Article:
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Concerns Of Immediate Repayment Default Expressed By Evergrande Creditors

Concerns Of Immediate Repayment Default Expressed By Evergrande Creditors
Offshore bondholders of China Evergrande Group are concerned that the company is on the verge of defaulting on debt payments, and they want more details and openness from the cash-strapped property developer, according to their advisers.
Evergrande, which is grappling with debts totaling more than $300 billion and whose woes have already sent shockwaves through global markets, missed payments on dollar bonds worth a total of $131 million that were due on September 23 and 29.
Offshore investors have been left wondering if they will face large losses at the end of the 30-day grace period due to Evergrande's silence on dollar debt payments and prioritization of onshore creditors.
Moelis & Co, an investment bank, and Kirkland & Ellis, a law firm, have been hired to advise a group of bondholders.
Offshore bondholders would like to work with the firm "constructivly," but are worried about insufficient information from the company that was once the top-selling property developer of China, according to Bert Grisel, a managing director at Moelis in Hong Kong.
"We all feel that an imminent default on the offshore bonds is or will occur in a short period of time," Grisel said on a call with bondholders on Friday.
"Unfortunately, so far, we have had a couple of calls with the advisers," but there had not been any "meaningful dialogue with the company or provision of information", he said
There were no comments on the matter available from Evergrande.
The company faces almost $150 million in offshore payment obligations next week.
Bondholders want more transparency, according to Neil McDonald, a restructuring partner in Kirkland & Ellis' Hong Kong office. He hopes Evergrande will meet its disclosure obligations under stock exchange rules.
The advisers said the offshore bondholders are also demanding more information about Evergrande's plan to divest some businesses and how the proceeds will be used, and that the creditors group they represent is growing.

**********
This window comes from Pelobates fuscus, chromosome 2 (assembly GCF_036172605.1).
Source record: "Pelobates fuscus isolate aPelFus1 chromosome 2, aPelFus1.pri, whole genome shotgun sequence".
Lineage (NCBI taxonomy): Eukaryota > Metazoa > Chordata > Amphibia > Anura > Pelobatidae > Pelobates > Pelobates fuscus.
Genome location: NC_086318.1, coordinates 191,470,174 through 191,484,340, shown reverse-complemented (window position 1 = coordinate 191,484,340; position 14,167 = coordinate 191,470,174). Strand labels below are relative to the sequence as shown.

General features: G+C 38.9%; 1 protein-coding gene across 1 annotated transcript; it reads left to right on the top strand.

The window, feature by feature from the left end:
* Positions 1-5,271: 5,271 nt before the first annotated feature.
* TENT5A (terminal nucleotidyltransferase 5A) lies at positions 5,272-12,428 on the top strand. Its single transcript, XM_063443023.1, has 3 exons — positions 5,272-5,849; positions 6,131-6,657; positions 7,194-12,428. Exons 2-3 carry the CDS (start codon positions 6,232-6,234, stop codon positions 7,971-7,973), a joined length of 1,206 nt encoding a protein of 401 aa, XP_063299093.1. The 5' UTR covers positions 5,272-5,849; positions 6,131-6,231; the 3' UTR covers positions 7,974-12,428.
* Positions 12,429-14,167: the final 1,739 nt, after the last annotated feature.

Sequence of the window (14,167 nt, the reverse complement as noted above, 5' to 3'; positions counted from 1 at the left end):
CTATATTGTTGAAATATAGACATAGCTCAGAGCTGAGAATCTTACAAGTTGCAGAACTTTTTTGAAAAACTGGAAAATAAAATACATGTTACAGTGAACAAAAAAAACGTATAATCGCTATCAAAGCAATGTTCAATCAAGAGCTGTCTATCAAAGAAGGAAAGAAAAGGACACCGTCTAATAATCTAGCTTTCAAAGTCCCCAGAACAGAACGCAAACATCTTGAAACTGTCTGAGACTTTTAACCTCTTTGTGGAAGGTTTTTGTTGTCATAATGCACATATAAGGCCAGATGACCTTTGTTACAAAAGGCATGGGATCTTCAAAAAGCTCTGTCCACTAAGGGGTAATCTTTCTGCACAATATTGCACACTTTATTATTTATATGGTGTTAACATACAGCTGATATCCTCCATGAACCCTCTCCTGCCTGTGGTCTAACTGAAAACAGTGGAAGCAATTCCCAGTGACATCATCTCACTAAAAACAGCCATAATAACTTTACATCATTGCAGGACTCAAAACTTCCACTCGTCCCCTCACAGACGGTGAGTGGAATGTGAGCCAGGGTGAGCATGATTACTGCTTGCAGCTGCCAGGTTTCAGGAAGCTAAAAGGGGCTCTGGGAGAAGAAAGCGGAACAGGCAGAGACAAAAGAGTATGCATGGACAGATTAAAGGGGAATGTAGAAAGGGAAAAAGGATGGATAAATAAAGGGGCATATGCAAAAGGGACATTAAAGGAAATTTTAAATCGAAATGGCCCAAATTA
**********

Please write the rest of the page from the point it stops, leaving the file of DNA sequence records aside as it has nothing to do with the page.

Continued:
According to the two advisers, they represent bondholders who presently own $5 billion in Evergrande nominal offshore bonds, and the holders include those who have expressed an interest in joining the group.
Last month, Evergrande announced that it would sell a $1.5 billion stake in Shengjing Bank Co Ltd. The bank, which is one of Evergrande's main lenders, demanded that the proceeds from the sale be used to pay off Evergrande's debts to Shengjing.
Evergrande stock has been suspended since Monday pending the announcement of a major deal. Trading in the company's Evergrande Property Services Group unit has also been suspended.
Hopson Development was set to buy a 51 per cent stake in Evergrande Property for more than HK$40 billion ($5.1 billion), according to a report by China's state-owned Global Times based on other media reports.
"Whilst we don't want to overstate this, we are obviously at this point in time preparing contingency plans to ensure that there is no dissipation of assets," McDonald said.
"And if there is such activity, we will be prepared to take steps to protect the rights and interests of U.S. creditors, and we really hope that that's not necessary," he added.
On September 16, the company was contacted by the advisers for offshore Evergrande bondholders, but received no assurances, prompting them to demand more accountability.

Christopher J. Mitchell

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